Tag: Family and Friends
Having a spinal cord injury changes some things forever, but you can still have a full and rewarding life. A saying among people who have a spinal cord injury is, “Before your injury, you could do 10,000 things. Now you can do 9,000. So are you going to worry about the 1,000 things you can’t do or focus on the 9,000 things you can do?”
After they adjust, many people with spinal cord injuries are able to work, drive, play sports, and have relationships and families. Your rehab team can provide the support, training, and resources to help you move toward new goals. It’s up to you to make the most of what they have to offer.
Half a century in a wheelchair – it’s not a milestone celebrated often, if at all.
But Peter Kuprijanow is not your average person.
Hailing from Killara, Mr Kuprijanow and his friends were the talk of the town in 1966 when they came to the rescue of a family whose car had crashed into the Kiewa River – one person tragically died, but an elderly couple and two children were saved.
A year later, the young man was again in everyone’s thoughts, after he broke his neck at that same spot.
Molly’s House awarded $10,000 for spinal cord respite care from the Christopher & Dana Reeve Foundation
Molly’s House in Stuart has received a $10,000 Spinal Cord Respite Grant from the nationally recognized Christopher & Dana Reeve Foundation to serve Treasure Coast and Palm Beach families with members who have spinal cord injuries.
The grant allows Molly’s House to expand its existing Caregiver Respite Program to include families where a member has paralysis due to spinal cord injuries, spina bifida, cerebral palsy, multiple sclerosis, and ALS.
When Paul Burnett first met Kamden Houshan in kindergarten, the two boys quickly became friends. They bonded over playing superheroes and creating goofy videos. While others often focus on Kamden’s wheelchair and disability, Paul never acted like Kamden was different.
“What really contributes to their friendship is that Paul does not see Kamden as someone who has a disability. He sees him as Kamden. Because of that Kam truly is himself around him,” Yvonne Houshan, Kamden’s mom, told TODAY.
The Dragons number eight had just finished lunch at a family barbecue near Bath.
But one “freak” moment later – as he dived into the shallow end of a pool thinking it was the deep end – left the 28-year-old with a broken neck.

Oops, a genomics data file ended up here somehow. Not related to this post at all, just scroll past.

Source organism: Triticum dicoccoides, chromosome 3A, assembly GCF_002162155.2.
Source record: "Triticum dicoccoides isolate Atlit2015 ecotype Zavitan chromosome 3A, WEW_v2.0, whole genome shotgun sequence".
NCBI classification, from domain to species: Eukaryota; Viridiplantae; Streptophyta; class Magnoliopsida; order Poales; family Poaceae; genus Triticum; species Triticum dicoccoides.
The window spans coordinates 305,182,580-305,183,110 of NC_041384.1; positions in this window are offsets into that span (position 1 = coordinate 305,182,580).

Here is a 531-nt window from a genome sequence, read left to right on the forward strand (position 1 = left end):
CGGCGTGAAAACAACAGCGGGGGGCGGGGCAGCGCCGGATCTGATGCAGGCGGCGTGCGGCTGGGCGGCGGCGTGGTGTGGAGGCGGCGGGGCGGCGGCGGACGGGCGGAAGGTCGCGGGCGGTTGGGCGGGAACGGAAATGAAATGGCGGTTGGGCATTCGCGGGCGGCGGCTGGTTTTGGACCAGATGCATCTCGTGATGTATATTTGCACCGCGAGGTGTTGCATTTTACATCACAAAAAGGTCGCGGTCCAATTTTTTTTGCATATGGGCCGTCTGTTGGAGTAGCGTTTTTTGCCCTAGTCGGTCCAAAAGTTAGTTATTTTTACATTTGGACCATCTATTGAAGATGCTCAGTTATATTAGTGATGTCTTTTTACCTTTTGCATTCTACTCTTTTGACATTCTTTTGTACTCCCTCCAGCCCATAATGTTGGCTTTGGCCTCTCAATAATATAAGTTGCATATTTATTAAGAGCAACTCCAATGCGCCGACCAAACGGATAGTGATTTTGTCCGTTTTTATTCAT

SONOMA, Calif. (KGO) — ABC7 is recognizing a swimmer who is determined to help others after a spinal cord injury left him paralyzed.
There are those days that will change your life forever. For Theo St. Francis, it was a Saturday, a sunny afternoon in Boston Harbor. It unfolded quickly on August 24th, almost four years ago.
AFTER the accident the first thing I wanted to do was tell everybody I was going to walk again.
Just days after Christmas in 2014, I fell off the balcony of my Sydney northern beaches home. Our lives turned upside down in an instant.
With my wife Jo by my side, I was rushed to Royal North Shore Hospital where it was confirmed that I had suffered a broken neck and crushed spinal cord as a result of the fall.
I suddenly became a C4 incomplete quadriplegic — a condition that left me with limited use of my legs and left arm, and paralysis of my right arm.
As I put down the phone, I really felt for my new mentee Laura and what she was going through. When you have a spinal cord injury, people assume that it just means you can’t walk, but there’s so much more to it than that. That first time we spoke, Laura told me that she hadn’t had any specialist rehabilitation, any wheelchair training, or advice on how to use a catheter. She was lost.
And yet, I felt shockingly reminded of myself while I was talking to her. I too was a young mother when I was involved in a car crash in 1990 that left me permanently paralysed from the waist down.
Ten years ago, personal trainer Tim Morris suffered the unimaginable: a T-4 level spinal cord injury after a rollover car accident that left him in a month-long coma with a broken neck, back, ribs, shoulder, hand and punctured lungs.
Morris is now paralyzed from the chest down but, rather than limit him, he has turned his tragedy into inspiration by competing in some of the most challenging competitions in the world, including the Boston Marathon.
The Woody Foundation, Inc. is a 501(c)(3) not for profit organization formed in 2011 to raise funds for people with paralysis. The namesake of The Foundation, James “Woody” Beckham suffered his spinal cord injury making a rugby tackle in January 2011. His family and friends have bonded together to support Woody by making donations to local charities which help others with paralysis.